What would it be like to look in the mirror and smile every single time? No judgement, no critical eye, just plain acceptance. Or even better, if you looked in the mirror and actually liked what you saw. I am so happy that for Elizabeth, this is what it is like. What is it about her disability or possibly and probably more likely, her ability, to love the person she looks at in the mirror? She kisses herself, puts her hands in the air as if to say "look at me", and is genuinely proud. I am in awe of it.
I don't know what the future will hold for her, what she will or won't be able to accomplish. Whether or not she will speak, grow taller, or do simple tasks on her own. But I do know this, she has mastered what most women I know (including myself), never will-appreciating herself for exactly who she is.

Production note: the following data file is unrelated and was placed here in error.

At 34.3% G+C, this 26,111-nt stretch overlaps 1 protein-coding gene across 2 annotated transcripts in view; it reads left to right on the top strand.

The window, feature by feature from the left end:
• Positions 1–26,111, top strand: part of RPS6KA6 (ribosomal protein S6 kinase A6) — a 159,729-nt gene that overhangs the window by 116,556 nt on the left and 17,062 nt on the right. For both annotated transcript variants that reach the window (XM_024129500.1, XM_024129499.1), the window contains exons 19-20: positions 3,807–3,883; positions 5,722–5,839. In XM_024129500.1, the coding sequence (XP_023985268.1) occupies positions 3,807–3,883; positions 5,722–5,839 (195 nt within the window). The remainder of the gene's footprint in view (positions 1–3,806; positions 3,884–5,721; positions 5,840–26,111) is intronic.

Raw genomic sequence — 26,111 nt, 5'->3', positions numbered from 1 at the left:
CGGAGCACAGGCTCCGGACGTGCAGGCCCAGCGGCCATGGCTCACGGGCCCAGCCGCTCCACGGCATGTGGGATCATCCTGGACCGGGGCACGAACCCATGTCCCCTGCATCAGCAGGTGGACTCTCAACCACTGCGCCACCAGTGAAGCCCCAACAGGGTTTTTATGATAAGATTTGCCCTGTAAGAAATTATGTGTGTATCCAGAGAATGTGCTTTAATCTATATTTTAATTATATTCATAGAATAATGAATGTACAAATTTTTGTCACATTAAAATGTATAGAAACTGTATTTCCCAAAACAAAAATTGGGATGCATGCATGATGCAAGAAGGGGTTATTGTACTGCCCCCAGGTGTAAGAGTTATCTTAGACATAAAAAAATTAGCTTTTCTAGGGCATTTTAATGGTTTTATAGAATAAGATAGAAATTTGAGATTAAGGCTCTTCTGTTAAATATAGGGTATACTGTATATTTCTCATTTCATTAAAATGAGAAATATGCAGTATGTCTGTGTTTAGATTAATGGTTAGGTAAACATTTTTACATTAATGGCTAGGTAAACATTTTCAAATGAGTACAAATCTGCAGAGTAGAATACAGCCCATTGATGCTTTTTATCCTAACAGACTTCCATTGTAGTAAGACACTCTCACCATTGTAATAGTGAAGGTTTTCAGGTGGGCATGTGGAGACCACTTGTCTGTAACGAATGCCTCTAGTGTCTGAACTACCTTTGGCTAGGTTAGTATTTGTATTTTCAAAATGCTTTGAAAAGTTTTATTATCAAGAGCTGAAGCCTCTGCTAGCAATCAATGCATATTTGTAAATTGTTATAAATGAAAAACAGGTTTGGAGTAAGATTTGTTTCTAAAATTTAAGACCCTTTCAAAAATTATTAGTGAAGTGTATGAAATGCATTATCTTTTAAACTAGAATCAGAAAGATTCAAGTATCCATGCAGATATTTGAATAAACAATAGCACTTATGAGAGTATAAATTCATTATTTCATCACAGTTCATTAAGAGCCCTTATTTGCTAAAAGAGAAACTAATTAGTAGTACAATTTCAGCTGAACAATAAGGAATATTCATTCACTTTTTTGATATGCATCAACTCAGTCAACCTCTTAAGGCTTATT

This particular morning, she was in the kitchen before school giving her "ta-da" pose and my husband was lucky enough to catch it. I had moved a mirror down from her room for a jewelry party for friends to take a look at their potential purchases on themselves before committing. As usual, I hadn't yet put the mirror back upstairs where it belonged so Elizabeth was able to watch herself eat, play, clap and sing.
Besides treasuring this picture, I am going to try and learn a lesson from sweet Elizabeth. I am going to make a concerted effort to trade hating my love handles, cellulite and dark circles for loving my spirit, my heart, and my innate abilities. I want to try, I hope you will too.